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South Africa becomes the first country in the region to support community networks

Photo courtesy of APC and used with permission.

The following post was originally published on APC News and is republished here as part of a partnership between the Association for Progressive Communications and Rising Voices.

Some governments in the global South are devoting increasing attention to the divide between urban and rural areas, a key issue to address the fact that millions of people are becoming left out of the information society. Access to communications in rural areas is made possible mainly by big mobile phone operators, but their services are usually not affordable for people with lower incomes. Considering the great economic inequalities within countries in the global South, exclusion from the internet and digital communications reaches dramatic levels.

For APC and many of its members and partners, promoting alternative models to those of big telecom operators is a key area of work in order to help empower communities with scarce resources. More specifically, models that allow these communities to develop, operate and maintain their own autonomous telecommunications infrastructure.

A big step to strengthen community-led and autonomous telecommunications infrastructure

In May 2018, a big step was taken in South Africa in the direction of strengthening the development of community-led and autonomous telecommunications infrastructure. During her speech at the 2018 Budget Vote to Parliament on 17 May, South Africa’s Deputy Minister of Telecommunications and Postal Services Stella Ndabeni-Abrahams stressed the importance of community networks.

Titled Building the 4th Industrial Revolution Army, her statement highlighted that the community ownership model advances components of the ICT Development Index and development goals highlighted in the National Integrated ICT Policy White Paper. “The model further addresses the key barriers for universal access which the department’s Internet for All project seeks to address,” she noted.

The deputy minister specifically expressed her support for Zenzeleni Networks, an APC member organisation that has become a key actor in the area of community networks and local access. Ndabeni-Abrahams announced that the Department of Telecommunications and Postal Services (DTPS), together with the state-owned entities under its portfolio, such as Broadband Infraco and the State Information Technology Agency (SITA), “will collaborate with the University of the Western Cape and its non-profit spin-off, Zenzeleni Networks Mankosi, to deliver affordable internet to rural communities in the Eastern Cape.”

Zenzeleni, an ecosystem where communities own their telecommunications businesses

Zenzeleni is a social innovation ecosystem through which rural communities have ownership of their telecommunication businesses, allowing them to maximise value and benefits. Its roots are founded in post-graduate doctoral research at the University of the Western Cape (UWC). Subsequently, it became a UWC spin-off in partnership with the Mankosi community, in one of the most disadvantaged areas of the Eastern Cape. This ecosystem is managed by a non-profit organisation, Zenzeleni Networks NPC, which ensures that the needs of the community are fulfilled. The first internet service provider (ISP) in this ecosystem, Zenzeleni Networks Mankosi Co-op Ltd, currently connects 5,000 people and 10 institutions, offering prices as much as 20 times lower than those offered by existing operators, with substantially better quality.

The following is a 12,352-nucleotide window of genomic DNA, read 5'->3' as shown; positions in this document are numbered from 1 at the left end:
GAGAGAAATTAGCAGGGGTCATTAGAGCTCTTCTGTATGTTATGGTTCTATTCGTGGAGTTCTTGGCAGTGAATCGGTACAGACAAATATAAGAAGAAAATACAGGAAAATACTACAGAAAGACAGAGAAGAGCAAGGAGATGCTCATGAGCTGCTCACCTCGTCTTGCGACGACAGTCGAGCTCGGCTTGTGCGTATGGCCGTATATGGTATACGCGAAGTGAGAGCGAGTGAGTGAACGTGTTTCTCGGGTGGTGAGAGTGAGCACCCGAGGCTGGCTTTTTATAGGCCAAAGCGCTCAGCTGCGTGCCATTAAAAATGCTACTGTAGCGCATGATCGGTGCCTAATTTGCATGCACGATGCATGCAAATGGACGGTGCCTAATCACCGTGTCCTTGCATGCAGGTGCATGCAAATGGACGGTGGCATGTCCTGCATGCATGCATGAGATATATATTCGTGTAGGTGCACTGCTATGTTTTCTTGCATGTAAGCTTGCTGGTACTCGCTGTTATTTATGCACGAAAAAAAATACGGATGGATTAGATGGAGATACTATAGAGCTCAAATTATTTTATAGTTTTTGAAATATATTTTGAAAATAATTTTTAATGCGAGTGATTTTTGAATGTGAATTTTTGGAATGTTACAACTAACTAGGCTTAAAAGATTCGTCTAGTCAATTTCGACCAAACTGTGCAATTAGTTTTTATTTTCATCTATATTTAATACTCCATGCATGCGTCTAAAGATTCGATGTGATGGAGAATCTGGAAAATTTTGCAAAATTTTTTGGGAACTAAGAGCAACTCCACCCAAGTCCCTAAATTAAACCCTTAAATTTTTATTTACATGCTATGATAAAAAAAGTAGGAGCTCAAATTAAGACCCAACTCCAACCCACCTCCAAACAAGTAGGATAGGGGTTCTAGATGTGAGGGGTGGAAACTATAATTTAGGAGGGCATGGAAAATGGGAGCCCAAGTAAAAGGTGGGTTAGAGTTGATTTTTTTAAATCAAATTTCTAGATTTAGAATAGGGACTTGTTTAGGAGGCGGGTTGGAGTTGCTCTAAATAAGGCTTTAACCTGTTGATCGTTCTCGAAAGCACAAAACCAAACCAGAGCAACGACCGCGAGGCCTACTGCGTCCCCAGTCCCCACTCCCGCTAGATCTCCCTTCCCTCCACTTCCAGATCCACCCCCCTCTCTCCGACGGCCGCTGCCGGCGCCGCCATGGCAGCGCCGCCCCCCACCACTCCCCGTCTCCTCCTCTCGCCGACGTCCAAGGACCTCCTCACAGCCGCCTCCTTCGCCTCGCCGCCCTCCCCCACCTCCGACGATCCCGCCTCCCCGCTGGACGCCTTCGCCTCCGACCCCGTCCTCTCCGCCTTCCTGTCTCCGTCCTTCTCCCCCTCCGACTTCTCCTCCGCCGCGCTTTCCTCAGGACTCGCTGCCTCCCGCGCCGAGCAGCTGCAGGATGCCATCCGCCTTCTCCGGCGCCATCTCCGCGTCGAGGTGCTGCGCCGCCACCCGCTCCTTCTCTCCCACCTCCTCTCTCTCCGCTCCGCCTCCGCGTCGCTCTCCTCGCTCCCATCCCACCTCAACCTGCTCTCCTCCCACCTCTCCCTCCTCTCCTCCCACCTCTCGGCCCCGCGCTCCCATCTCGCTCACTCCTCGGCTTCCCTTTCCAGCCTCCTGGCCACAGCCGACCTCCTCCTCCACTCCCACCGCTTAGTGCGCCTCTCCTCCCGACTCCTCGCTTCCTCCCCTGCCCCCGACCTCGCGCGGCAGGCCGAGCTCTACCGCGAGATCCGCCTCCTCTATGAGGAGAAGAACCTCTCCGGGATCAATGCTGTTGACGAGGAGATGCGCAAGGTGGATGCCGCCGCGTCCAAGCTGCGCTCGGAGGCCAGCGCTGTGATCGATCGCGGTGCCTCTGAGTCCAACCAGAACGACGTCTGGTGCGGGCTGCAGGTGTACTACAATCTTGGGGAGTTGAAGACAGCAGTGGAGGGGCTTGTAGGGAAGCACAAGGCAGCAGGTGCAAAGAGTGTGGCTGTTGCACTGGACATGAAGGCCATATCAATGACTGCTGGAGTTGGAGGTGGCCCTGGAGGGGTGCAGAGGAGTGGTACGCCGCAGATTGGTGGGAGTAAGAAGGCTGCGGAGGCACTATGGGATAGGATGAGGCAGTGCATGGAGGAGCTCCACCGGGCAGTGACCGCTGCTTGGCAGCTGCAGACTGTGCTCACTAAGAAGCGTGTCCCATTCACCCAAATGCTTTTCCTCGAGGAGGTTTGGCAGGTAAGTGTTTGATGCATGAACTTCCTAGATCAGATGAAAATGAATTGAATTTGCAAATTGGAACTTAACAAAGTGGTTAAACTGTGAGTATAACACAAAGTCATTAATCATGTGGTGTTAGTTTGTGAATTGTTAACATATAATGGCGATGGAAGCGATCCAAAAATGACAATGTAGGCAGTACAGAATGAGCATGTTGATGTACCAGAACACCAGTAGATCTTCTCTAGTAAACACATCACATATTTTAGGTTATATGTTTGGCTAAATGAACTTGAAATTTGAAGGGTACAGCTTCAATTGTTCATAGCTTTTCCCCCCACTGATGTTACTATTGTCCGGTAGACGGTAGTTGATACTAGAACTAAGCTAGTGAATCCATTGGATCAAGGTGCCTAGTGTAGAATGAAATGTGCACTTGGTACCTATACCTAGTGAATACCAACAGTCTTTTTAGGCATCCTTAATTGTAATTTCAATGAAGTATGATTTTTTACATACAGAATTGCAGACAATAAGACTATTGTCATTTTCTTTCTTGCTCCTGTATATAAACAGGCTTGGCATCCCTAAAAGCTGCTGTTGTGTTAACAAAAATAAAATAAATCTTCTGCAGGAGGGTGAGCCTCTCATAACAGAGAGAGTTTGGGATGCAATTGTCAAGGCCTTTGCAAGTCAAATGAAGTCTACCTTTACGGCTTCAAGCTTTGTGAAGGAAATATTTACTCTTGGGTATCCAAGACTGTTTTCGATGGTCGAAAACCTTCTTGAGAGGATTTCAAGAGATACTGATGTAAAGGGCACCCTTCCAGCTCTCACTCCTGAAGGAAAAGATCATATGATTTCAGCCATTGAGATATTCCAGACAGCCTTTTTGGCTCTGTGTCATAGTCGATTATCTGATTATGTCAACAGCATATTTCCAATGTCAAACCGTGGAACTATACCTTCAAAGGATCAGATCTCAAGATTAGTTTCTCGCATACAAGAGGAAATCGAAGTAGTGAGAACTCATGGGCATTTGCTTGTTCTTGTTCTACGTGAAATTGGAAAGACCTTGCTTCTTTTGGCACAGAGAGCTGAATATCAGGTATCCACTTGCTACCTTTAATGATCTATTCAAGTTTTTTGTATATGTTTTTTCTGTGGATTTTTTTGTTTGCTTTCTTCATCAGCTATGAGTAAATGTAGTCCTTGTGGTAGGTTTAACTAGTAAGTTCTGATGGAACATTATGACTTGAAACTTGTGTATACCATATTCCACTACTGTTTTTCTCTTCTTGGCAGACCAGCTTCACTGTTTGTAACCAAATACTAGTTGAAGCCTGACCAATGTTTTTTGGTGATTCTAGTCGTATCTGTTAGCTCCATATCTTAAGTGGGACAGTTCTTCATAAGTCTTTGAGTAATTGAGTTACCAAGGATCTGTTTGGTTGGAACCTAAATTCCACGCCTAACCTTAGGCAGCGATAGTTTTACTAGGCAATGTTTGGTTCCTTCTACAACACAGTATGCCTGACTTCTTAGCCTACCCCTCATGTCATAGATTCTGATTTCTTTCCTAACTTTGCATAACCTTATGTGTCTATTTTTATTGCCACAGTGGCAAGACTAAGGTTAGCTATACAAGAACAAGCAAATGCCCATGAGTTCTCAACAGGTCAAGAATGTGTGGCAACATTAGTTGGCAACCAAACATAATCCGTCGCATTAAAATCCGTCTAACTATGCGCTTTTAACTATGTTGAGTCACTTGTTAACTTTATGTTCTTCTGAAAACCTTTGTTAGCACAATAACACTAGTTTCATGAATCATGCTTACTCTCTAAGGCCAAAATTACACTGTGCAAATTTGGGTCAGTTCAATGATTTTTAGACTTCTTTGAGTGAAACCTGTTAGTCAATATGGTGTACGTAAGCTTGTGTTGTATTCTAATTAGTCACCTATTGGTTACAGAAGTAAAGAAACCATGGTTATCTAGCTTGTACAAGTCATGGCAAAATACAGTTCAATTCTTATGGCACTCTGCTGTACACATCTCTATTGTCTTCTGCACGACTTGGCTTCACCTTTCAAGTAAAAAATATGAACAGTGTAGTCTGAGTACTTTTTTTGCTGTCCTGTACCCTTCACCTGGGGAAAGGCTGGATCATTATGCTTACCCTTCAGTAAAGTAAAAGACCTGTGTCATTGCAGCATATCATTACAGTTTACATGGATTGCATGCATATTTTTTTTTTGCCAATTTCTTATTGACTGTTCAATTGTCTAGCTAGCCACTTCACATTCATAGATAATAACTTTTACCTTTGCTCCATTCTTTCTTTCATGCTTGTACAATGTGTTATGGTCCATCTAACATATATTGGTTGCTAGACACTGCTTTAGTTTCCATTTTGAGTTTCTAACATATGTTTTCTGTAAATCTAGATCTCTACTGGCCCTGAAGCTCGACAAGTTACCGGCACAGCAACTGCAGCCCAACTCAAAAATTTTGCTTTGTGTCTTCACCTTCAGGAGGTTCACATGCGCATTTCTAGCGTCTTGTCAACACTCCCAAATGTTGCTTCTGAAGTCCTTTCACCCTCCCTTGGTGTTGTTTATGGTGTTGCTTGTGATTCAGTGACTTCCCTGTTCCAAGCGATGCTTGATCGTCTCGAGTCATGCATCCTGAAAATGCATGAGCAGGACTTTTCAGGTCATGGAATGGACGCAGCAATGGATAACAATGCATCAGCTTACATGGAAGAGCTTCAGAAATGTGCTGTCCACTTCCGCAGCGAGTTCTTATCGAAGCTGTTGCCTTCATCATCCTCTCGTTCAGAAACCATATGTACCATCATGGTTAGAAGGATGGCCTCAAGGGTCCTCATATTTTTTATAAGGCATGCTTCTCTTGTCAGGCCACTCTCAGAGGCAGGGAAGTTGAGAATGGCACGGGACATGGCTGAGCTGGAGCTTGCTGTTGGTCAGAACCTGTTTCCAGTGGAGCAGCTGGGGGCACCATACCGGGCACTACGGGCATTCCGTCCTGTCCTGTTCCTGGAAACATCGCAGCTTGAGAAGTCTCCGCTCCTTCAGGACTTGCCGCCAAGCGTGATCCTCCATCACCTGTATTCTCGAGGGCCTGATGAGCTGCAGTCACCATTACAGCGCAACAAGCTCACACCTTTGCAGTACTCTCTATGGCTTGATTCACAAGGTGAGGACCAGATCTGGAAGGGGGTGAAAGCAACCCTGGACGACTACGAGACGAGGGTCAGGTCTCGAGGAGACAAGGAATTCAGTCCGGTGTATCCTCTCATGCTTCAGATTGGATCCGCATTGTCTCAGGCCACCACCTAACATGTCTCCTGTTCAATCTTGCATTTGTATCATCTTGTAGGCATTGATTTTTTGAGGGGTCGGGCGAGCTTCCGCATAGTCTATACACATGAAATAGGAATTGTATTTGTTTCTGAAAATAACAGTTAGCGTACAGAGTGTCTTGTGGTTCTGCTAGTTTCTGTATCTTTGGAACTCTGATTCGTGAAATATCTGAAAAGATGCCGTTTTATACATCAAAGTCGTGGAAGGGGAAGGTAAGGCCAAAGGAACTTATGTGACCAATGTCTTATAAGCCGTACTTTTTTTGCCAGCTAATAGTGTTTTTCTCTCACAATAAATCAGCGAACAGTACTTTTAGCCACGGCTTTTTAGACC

The South African minister’s public expression of support for this model is the result of years of work. Carlos Rey-Moreno, APC’s local access project coordinator and co-founder of Zenzeleni Networks, was thrilled to share his view on the implications of this unprecedented event. “This is amazing news! Not only does it have direct consequences on the work of Zenzeleni Networks and its work with communities on the Mthahta River basin, but it is also a huge boost to the community networks model in the global South.”

Rey-Moreno added that “in an increasingly centralised ecosystem, where a few companies with their own economic interests own the service provider scenario, it is often difficult to raise the viability of a radically different model such as the community networks one. The South African government is the first to support the community networks model on the continent, and this type of commitment can pave the way for better trust and understanding of these models, not only nationally but also regionally and beyond.”

Shaun Pather, a professor of Information Systems at UWC, a former member of the DTPS’ National ICT Policy Review panel and the ex-chairperson of its Industry Growth Committee, expressed excitement at the announcement of the partnership. “This partnership advances the principles embedded in the White Paper, and in particular, it addresses the goal of achieving universal access in rural South Africa –which to date has been largely neglected,” he said.

The tripartite partnership between the government, academia and Zenzeleni Networks will advance the goal of developing a healthy ICT research and innovation culture in the country, such that research results will flow unencumbered to the government and the industry to achieve impact in and for society. The University of the Western Cape, Pather says, “is therefore looking forward to the participatory-action research opportunity, and to making a real difference in the lives of South Africa’s rural poor.”

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